Translating German in Miami

This weekend I drove four hours from my home in Orlando to Miami.


Was I there to visit its beautiful world-famous beach? Eat a medianoche at a Cuban sandwich place? Go dancing with models at a trendy nightclub?

Nope. I was there to take a translation test. (Womp-wompppp)

After a couple years of studying Deutsch, I took the American Translators Association German-to-English certification exam. Here’s how it went down.


I didn’t take any pictures of myself on the road, so here’s the selfie aftermath. Notice the sad, dead eyes of a defeated man.

I got off work on Friday afternoon, drove home, packed, and gave my wife and son a hug and kiss goodbye.

My wife, who was aware of the exam’s high price tag, said, “Good luck. Pass it. You’re not taking it again.”

Then I got on the road in my old Honda Civic that’s behind in its oil changes. I said a serenity prayer, telling myself if I ended up broken down on the side of the Turnpike in Yeehaw Junction, it didn’t necessarily mean I was going to be killed.

I’m pretty vocal about my love for Florida, even if it gets tons of bad press. But I’ll be honest–anything south of Disney World creeps me out. I feel the same way about South Florida that the rest of the United States feels about Florida as a whole: terrified but intrigued.

I stayed in a hotel in Ft. Lauderdale, in a sketchy neighborhood that Google Maps said was about 45 minutes from the test center.

The hotel itself was great. Rooms were clean. Staff was friendly.

Paid for with points. Thanks, Marriott!

Paid for with points. Thanks, Marriott!

In the morning, I woke up and felt kind of gross from the drive. I said, “Maybe I’ll go for a walk.” Then while I was still in bed I heard someone yell at the top of their lungs from out in the parking lot, “Shut the f*** up!”

I decided, you know what, I didn’t feel like a walk.

I checked to make sure I had my materials ready.


Ignore the $9.99 price tag.

Then I did my test prep, which consisted of watching Spanglish on the hotel TV.

Adam Sandler's never been funnier...

Adam Sandler’s never been funnier…

For this kind of a test, there was no use cramming. I had given one last good push in the weeks leading up to this. Any last-minute studying I did would get me nothing and only make me tired.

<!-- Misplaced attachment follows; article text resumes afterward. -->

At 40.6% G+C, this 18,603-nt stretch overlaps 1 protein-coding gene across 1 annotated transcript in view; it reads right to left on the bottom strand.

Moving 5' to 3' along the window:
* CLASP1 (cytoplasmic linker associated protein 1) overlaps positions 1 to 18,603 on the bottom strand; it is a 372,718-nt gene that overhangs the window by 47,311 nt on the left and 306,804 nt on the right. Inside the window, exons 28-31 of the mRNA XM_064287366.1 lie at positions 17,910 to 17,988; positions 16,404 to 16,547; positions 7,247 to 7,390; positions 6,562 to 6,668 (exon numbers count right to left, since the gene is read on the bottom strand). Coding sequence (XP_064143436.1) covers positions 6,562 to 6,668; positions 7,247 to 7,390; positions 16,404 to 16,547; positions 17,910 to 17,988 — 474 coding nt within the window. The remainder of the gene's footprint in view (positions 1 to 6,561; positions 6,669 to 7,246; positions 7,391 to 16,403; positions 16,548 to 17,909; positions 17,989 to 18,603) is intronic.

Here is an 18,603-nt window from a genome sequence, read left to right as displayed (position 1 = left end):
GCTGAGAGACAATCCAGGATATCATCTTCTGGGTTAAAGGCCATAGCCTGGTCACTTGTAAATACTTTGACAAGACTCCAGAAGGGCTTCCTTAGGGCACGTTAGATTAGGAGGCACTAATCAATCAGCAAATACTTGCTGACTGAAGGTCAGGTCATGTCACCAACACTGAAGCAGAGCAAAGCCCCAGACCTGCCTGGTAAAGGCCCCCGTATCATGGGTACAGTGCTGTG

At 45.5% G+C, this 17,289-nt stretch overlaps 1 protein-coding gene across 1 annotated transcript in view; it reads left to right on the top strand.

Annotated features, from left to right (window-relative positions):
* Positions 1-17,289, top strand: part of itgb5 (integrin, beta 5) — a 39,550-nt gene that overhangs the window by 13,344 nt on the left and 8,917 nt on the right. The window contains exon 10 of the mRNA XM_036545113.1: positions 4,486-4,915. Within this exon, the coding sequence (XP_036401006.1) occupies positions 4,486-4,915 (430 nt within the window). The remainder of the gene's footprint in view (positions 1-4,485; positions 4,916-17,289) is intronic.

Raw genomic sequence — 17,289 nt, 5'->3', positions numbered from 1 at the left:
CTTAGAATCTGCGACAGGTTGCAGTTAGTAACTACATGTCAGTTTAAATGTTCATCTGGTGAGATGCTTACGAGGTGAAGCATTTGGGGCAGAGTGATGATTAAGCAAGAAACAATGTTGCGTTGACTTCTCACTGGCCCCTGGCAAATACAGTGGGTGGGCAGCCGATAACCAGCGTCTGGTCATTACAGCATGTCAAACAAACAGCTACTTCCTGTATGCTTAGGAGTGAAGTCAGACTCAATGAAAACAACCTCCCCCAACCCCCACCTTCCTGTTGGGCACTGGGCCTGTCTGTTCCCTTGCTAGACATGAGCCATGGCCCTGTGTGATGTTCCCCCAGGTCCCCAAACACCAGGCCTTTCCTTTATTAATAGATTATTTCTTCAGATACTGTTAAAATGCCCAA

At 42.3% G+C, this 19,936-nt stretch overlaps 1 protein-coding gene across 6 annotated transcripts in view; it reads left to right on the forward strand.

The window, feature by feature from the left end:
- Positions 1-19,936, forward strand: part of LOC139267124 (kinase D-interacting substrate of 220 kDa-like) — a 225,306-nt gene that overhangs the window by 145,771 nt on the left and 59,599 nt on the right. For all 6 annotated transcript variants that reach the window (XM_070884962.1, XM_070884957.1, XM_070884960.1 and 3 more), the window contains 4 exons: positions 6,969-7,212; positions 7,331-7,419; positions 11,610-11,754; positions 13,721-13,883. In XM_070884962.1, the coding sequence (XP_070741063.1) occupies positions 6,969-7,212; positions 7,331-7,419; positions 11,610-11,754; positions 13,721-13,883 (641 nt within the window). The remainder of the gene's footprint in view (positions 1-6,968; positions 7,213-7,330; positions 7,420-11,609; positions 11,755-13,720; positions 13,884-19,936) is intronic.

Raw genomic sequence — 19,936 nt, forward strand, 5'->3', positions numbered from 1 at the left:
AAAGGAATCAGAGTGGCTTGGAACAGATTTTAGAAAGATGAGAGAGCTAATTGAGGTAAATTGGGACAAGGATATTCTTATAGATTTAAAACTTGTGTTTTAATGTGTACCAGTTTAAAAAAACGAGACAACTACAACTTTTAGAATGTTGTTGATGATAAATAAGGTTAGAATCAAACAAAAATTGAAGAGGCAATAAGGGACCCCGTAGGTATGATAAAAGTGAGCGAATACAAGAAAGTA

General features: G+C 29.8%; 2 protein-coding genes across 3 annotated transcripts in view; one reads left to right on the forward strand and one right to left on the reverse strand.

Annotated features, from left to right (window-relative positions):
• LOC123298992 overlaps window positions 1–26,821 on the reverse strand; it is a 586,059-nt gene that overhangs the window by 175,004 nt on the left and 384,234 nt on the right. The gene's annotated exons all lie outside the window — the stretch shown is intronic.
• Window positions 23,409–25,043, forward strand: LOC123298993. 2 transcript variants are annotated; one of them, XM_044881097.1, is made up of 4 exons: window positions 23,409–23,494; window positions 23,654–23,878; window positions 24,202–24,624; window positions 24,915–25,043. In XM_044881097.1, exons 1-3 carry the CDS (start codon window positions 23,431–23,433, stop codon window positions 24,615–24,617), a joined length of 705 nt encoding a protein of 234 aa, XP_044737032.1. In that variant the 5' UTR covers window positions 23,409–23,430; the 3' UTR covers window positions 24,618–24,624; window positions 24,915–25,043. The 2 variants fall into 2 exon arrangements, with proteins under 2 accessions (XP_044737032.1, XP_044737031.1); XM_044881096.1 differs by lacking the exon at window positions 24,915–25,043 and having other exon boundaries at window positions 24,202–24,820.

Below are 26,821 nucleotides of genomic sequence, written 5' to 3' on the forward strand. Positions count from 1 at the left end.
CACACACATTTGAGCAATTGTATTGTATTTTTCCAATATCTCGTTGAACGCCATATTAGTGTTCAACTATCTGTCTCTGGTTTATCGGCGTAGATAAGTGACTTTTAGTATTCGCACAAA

The test was in the library on the Florida International University campus at 1 p.m. I left the hotel at about 10:45. Keep that time in mind.

I stopped for lunch at a Subway. The cashier who rang me up assumed that since I had brown skin and was in Miami, I must’ve spoke Spanish. She told me in Spanish to hold on, since I was paying by card I had to wait, okay go ahead and swipe it now. Afortunadamente hablo un poco de cubano, so when she told me, “Buen provecho,” I could respond with “Gracias” and not my first thought, “Danke.”

So I came to Miami to take a German test, but I had to get my Spanish tested first.

After dealing with terrible drivers and traffic, stopping to eat lunch, getting lost on the road, and getting lost on the FIU campus, I finally made it to the exam. Remember how I left at 10:45 to drive “45 minutes”? I arrived at the test center at 12:45.

There were between 15 and 20 test takers in the library, including someone who had traveled from overseas. Several language combinations were represented, but Spanish-to-English and English-to-Spanish seemed to be especially popular. Arabic was well represented too. Some people had literally a dozen dictionaries and reference books on their desk.

The test was a 3-hour exam. I had to translate two passages from German to English. Other than that, I won’t get into any specifics of the test, because I signed a “No Comment” agreement, and after all that hassle I went through this weekend, the last thing I want to do is get DQ’d because I can’t keep my trap shut. (Not to mention the ethical part.)

I will say, though, that I can appreciate how well the test was put together. It posed some true translation challenges.